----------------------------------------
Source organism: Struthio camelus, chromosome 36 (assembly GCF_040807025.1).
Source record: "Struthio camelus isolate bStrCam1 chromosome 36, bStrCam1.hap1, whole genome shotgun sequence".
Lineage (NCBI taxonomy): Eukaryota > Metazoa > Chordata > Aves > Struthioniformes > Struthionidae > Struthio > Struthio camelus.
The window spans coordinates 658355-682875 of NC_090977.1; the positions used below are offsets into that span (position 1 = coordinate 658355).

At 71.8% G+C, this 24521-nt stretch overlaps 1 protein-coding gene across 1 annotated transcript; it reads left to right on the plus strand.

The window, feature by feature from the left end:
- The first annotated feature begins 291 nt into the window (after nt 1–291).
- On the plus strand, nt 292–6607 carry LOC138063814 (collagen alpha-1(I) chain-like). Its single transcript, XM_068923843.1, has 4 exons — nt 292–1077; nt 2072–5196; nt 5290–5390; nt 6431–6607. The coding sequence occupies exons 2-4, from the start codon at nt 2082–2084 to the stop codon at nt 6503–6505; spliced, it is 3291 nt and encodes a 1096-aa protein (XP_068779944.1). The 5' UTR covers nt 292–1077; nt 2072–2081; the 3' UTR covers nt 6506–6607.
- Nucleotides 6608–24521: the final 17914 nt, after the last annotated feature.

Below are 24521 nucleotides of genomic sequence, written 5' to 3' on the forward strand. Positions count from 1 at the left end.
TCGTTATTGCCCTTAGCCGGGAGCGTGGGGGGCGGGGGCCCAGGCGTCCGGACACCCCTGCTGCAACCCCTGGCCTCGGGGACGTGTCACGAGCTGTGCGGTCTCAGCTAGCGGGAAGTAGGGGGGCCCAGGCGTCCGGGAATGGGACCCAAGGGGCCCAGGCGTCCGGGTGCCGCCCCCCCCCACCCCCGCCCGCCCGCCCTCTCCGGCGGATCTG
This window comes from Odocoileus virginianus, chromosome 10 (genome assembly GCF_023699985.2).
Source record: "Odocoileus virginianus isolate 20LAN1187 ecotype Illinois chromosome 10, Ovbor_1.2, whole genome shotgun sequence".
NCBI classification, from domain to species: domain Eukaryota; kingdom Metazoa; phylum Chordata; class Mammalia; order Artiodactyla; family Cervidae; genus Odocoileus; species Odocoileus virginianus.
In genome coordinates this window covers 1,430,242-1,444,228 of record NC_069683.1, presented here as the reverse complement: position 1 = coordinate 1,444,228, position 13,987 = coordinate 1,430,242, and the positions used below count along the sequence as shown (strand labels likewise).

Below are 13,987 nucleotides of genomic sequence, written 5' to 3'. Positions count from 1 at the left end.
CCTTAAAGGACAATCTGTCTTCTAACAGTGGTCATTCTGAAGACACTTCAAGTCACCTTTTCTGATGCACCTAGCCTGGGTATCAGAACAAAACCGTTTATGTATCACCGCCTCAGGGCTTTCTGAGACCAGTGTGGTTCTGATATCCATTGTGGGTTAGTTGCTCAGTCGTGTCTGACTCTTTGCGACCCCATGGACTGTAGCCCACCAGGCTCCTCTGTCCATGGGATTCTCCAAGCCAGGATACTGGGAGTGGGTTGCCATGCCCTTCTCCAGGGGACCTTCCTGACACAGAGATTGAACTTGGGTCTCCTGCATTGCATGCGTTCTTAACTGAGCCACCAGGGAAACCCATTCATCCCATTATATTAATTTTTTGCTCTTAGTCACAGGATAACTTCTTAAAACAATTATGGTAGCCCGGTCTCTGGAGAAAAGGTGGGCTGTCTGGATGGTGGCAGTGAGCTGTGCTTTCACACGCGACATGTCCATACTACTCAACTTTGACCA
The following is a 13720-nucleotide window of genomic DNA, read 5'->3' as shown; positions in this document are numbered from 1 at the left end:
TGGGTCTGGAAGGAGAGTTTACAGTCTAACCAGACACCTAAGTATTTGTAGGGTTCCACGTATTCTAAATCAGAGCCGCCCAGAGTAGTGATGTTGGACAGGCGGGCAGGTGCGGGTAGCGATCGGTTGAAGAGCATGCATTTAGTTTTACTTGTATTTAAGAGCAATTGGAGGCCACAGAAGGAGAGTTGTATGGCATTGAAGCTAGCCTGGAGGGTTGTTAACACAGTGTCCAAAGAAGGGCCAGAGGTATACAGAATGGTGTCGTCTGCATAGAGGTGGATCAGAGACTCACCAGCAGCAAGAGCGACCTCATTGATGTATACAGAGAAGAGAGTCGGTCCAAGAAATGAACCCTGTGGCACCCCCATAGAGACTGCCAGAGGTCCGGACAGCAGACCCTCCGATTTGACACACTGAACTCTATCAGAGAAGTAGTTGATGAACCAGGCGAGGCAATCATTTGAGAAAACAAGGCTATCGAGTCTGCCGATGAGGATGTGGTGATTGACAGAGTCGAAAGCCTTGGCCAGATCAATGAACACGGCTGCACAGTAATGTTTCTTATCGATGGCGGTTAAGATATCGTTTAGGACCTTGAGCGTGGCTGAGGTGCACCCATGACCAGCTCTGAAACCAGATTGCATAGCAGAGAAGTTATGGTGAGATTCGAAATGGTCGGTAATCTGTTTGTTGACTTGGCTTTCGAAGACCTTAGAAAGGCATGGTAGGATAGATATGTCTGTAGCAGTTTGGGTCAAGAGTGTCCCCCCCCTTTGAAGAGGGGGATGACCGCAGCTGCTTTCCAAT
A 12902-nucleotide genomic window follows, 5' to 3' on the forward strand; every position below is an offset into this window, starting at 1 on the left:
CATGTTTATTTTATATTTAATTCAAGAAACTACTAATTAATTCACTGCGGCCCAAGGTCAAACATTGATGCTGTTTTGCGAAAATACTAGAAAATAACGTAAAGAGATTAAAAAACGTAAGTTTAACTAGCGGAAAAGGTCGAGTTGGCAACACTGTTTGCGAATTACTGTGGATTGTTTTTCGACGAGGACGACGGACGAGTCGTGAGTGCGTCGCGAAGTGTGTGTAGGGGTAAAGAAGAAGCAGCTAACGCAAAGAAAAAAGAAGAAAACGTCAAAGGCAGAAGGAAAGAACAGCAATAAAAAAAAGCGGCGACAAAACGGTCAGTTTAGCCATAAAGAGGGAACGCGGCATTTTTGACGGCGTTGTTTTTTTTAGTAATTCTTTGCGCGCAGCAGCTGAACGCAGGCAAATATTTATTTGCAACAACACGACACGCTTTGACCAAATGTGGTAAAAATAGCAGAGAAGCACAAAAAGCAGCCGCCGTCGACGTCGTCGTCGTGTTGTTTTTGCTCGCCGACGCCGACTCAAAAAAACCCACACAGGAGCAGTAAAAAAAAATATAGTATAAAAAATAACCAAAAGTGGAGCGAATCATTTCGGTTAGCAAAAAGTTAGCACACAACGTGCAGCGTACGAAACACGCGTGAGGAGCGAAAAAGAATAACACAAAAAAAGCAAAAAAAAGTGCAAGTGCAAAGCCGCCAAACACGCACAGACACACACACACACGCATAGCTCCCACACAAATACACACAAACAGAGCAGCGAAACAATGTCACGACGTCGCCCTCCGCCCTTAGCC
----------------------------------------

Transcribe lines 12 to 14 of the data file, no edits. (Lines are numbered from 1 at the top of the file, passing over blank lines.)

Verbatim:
This window comes from Odocoileus virginianus, chromosome 10 (genome assembly GCF_023699985.2).
Source record: "Odocoileus virginianus isolate 20LAN1187 ecotype Illinois chromosome 10, Ovbor_1.2, whole genome shotgun sequence".
NCBI classification, from domain to species: domain Eukaryota; kingdom Metazoa; phylum Chordata; class Mammalia; order Artiodactyla; family Cervidae; genus Odocoileus; species Odocoileus virginianus.